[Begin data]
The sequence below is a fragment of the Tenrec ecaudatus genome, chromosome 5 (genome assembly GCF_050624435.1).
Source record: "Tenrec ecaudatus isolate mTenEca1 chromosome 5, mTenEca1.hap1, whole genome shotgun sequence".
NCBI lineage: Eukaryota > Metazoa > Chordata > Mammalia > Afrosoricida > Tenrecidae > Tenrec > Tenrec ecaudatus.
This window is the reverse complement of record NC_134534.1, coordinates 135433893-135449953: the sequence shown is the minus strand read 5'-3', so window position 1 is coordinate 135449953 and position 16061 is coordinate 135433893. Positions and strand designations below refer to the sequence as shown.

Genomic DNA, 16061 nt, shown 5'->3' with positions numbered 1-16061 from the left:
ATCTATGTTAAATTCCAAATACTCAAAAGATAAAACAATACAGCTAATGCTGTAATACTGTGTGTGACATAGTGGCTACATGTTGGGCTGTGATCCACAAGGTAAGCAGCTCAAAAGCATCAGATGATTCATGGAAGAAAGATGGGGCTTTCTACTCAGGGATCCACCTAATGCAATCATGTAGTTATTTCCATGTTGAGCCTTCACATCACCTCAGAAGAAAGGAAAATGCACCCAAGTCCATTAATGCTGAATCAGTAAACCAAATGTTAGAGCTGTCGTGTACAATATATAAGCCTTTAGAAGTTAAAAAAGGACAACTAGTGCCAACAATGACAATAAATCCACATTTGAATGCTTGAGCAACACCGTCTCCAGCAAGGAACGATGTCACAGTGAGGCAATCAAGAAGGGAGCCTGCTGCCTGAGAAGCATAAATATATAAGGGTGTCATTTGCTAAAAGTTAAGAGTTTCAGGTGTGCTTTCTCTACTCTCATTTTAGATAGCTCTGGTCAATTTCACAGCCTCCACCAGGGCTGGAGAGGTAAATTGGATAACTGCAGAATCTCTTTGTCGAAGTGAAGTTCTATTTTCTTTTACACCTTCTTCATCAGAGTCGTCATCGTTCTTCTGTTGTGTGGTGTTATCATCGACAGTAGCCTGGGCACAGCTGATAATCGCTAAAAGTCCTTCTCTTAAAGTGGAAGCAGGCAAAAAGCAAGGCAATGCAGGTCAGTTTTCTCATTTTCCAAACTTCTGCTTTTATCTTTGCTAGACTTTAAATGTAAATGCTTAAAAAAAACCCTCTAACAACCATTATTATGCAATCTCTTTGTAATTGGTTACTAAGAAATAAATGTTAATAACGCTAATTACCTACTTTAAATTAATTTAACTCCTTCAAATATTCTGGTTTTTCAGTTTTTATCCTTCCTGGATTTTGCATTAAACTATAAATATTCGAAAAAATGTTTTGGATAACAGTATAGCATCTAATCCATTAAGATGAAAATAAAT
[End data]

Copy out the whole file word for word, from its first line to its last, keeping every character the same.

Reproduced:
The sequence below is a fragment of the Tenrec ecaudatus genome, chromosome 5 (genome assembly GCF_050624435.1).
Source record: "Tenrec ecaudatus isolate mTenEca1 chromosome 5, mTenEca1.hap1, whole genome shotgun sequence".
NCBI lineage: Eukaryota > Metazoa > Chordata > Mammalia > Afrosoricida > Tenrecidae > Tenrec > Tenrec ecaudatus.
This window is the reverse complement of record NC_134534.1, coordinates 135433893-135449953: the sequence shown is the minus strand read 5'-3', so window position 1 is coordinate 135449953 and position 16061 is coordinate 135433893. Positions and strand designations below refer to the sequence as shown.

Genomic DNA, 16061 nt, shown 5'->3' with positions numbered 1-16061 from the left:
ATCTATGTTAAATTCCAAATACTCAAAAGATAAAACAATACAGCTAATGCTGTAATACTGTGTGTGACATAGTGGCTACATGTTGGGCTGTGATCCACAAGGTAAGCAGCTCAAAAGCATCAGATGATTCATGGAAGAAAGATGGGGCTTTCTACTCAGGGATCCACCTAATGCAATCATGTAGTTATTTCCATGTTGAGCCTTCACATCACCTCAGAAGAAAGGAAAATGCACCCAAGTCCATTAATGCTGAATCAGTAAACCAAATGTTAGAGCTGTCGTGTACAATATATAAGCCTTTAGAAGTTAAAAAAGGACAACTAGTGCCAACAATGACAATAAATCCACATTTGAATGCTTGAGCAACACCGTCTCCAGCAAGGAACGATGTCACAGTGAGGCAATCAAGAAGGGAGCCTGCTGCCTGAGAAGCATAAATATATAAGGGTGTCATTTGCTAAAAGTTAAGAGTTTCAGGTGTGCTTTCTCTACTCTCATTTTAGATAGCTCTGGTCAATTTCACAGCCTCCACCAGGGCTGGAGAGGTAAATTGGATAACTGCAGAATCTCTTTGTCGAAGTGAAGTTCTATTTTCTTTTACACCTTCTTCATCAGAGTCGTCATCGTTCTTCTGTTGTGTGGTGTTATCATCGACAGTAGCCTGGGCACAGCTGATAATCGCTAAAAGTCCTTCTCTTAAAGTGGAAGCAGGCAAAAAGCAAGGCAATGCAGGTCAGTTTTCTCATTTTCCAAACTTCTGCTTTTATCTTTGCTAGACTTTAAATGTAAATGCTTAAAAAAAACCCTCTAACAACCATTATTATGCAATCTCTTTGTAATTGGTTACTAAGAAATAAATGTTAATAACGCTAATTACCTACTTTAAATTAATTTAACTCCTTCAAATATTCTGGTTTTTCAGTTTTTATCCTTCCTGGATTTTGCATTAAACTATAAATATTCGAAAAAATGTTTTGGATAACAGTATAGCATCTAATCCATTAAGATGAAAATAAAT